Nearing the summit of the first climb of the day I woke up at 4:45, geared up, and was on the road just before 5:30. My Camelbak immediately started leaking all over me - rather annoying since it wasn't exactly warm yet (not to mention that water isn't a luxury)! I stopped midway up the west side of Monitor Pass to both fix and take a leak (the hose was pulling out of the reservoir (as it had on the Sierra century a few weeks earlier)). It was a nice climb from there to the top of Monitor Pass as the sun rose above the hills, bathing everything in a lovely early-morning glow. I skipped the rest stop at the top of the pass (I rarely stop at the rest areas at the tops of the passes since you can just continue on and do a downhill, resting at its bottom) and prepared for the best descent on the planet.

    Exhilirating is the word to describe the descent of the east side of Monitor Pass. The scenery is wide-open, and so is the road. I spent much of the descent at over 50mph, breaking 54 at one point. As per usual, nobody passed me on this descent (though they surely did on the way up!). After entirely too little time, I was 10+ miles from and 3000+ below the summit, at the junction of Highways 395 and 89. I didn't stop at this rest stop either other than to get my 2nd pass sticker, immediately turning around and starting back up the east side of the pass.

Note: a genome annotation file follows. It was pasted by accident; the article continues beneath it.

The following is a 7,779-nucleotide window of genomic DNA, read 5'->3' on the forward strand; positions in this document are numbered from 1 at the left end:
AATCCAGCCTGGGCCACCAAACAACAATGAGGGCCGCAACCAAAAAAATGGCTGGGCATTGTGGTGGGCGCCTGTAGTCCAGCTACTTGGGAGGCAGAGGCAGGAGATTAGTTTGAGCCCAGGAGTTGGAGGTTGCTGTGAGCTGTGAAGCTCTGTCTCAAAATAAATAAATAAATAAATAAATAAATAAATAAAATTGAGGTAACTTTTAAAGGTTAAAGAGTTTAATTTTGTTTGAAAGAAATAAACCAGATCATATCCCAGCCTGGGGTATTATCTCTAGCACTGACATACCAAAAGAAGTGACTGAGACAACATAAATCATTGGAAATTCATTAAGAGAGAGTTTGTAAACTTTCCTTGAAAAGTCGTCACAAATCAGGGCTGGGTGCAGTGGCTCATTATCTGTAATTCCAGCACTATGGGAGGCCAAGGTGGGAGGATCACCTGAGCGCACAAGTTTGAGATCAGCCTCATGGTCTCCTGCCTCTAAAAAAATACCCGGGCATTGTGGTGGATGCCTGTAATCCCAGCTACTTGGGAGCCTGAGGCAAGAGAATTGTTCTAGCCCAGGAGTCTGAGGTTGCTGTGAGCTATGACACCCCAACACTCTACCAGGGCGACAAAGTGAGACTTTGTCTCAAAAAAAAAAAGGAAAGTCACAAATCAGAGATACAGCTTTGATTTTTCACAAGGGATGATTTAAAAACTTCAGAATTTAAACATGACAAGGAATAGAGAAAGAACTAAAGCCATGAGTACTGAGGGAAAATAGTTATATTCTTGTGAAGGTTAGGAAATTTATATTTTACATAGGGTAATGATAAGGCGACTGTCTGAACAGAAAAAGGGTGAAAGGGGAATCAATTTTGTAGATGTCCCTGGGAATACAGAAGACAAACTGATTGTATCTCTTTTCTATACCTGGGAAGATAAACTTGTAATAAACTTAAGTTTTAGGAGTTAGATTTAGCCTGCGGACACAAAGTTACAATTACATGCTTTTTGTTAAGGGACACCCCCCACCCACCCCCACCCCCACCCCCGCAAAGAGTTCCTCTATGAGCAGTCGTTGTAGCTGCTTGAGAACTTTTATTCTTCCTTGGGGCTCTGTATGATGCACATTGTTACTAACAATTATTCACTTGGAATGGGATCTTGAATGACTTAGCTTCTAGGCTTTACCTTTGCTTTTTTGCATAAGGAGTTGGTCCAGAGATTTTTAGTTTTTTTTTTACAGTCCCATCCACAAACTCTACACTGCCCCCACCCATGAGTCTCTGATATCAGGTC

Near the top of the climb of east Monitor pass It was warming up now and I soon pulled over to remove my cool weather gear. The next 5 or so miles isn't difficult, and I soon came to the running water stop midway up the climb. I usually make this my first real rest stop, as its reasonably far into the ride, and isn't too crowded. As always, a group of highly spirited kids were taking riders bottles and filling them as the rider went by, running up to them to return them so we didn't have to stop. I ran into Walter Hewlett here and briefly talked to him before he went on his way. I soon remounted my iron (well, titanium) steed and continued climbing climbing climbing to near the top of the pass where I took a break under the guise of a photo op. I saw Barry approaching while I was stopped, so waited for him to arrive so I could get a picture of him. My camelbak doused me again, but at least it was warm now, and I didn't mind being wet. Before too much longer, I crested Monitor for the second time and skipped the rest stop for the second time.